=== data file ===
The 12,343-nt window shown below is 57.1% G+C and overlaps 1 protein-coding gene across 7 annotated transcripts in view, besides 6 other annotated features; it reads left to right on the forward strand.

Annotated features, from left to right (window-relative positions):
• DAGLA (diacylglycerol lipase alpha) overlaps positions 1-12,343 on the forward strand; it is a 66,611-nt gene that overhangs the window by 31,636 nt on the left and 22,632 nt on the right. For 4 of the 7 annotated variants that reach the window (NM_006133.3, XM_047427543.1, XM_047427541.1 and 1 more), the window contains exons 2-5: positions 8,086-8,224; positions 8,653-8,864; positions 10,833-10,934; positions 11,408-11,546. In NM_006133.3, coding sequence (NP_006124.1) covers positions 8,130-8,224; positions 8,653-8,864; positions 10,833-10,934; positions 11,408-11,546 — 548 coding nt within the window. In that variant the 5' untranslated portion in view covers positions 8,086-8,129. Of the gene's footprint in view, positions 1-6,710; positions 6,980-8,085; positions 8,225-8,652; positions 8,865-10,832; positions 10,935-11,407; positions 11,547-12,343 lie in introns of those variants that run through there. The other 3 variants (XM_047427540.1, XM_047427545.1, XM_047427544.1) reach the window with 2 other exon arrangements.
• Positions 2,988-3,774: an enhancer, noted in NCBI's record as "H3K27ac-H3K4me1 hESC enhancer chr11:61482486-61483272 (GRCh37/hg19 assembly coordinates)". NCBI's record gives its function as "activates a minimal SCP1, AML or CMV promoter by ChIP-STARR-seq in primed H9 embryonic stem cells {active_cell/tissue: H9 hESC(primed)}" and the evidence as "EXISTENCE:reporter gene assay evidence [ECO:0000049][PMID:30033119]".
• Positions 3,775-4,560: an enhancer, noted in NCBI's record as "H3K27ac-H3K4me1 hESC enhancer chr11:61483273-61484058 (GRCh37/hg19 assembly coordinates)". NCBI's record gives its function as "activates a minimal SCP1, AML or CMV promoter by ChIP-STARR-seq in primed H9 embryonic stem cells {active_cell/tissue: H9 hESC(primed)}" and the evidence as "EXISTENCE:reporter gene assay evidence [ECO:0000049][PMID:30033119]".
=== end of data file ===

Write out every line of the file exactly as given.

The 12,343-nt window shown below is 57.1% G+C and overlaps 1 protein-coding gene across 7 annotated transcripts in view, besides 6 other annotated features; it reads left to right on the forward strand.

Annotated features, from left to right (window-relative positions):
• DAGLA (diacylglycerol lipase alpha) overlaps positions 1-12,343 on the forward strand; it is a 66,611-nt gene that overhangs the window by 31,636 nt on the left and 22,632 nt on the right. For 4 of the 7 annotated variants that reach the window (NM_006133.3, XM_047427543.1, XM_047427541.1 and 1 more), the window contains exons 2-5: positions 8,086-8,224; positions 8,653-8,864; positions 10,833-10,934; positions 11,408-11,546. In NM_006133.3, coding sequence (NP_006124.1) covers positions 8,130-8,224; positions 8,653-8,864; positions 10,833-10,934; positions 11,408-11,546 — 548 coding nt within the window. In that variant the 5' untranslated portion in view covers positions 8,086-8,129. Of the gene's footprint in view, positions 1-6,710; positions 6,980-8,085; positions 8,225-8,652; positions 8,865-10,832; positions 10,935-11,407; positions 11,547-12,343 lie in introns of those variants that run through there. The other 3 variants (XM_047427540.1, XM_047427545.1, XM_047427544.1) reach the window with 2 other exon arrangements.
• Positions 2,988-3,774: an enhancer, noted in NCBI's record as "H3K27ac-H3K4me1 hESC enhancer chr11:61482486-61483272 (GRCh37/hg19 assembly coordinates)". NCBI's record gives its function as "activates a minimal SCP1, AML or CMV promoter by ChIP-STARR-seq in primed H9 embryonic stem cells {active_cell/tissue: H9 hESC(primed)}" and the evidence as "EXISTENCE:reporter gene assay evidence [ECO:0000049][PMID:30033119]".
• Positions 3,775-4,560: an enhancer, noted in NCBI's record as "H3K27ac-H3K4me1 hESC enhancer chr11:61483273-61484058 (GRCh37/hg19 assembly coordinates)". NCBI's record gives its function as "activates a minimal SCP1, AML or CMV promoter by ChIP-STARR-seq in primed H9 embryonic stem cells {active_cell/tissue: H9 hESC(primed)}" and the evidence as "EXISTENCE:reporter gene assay evidence [ECO:0000049][PMID:30033119]".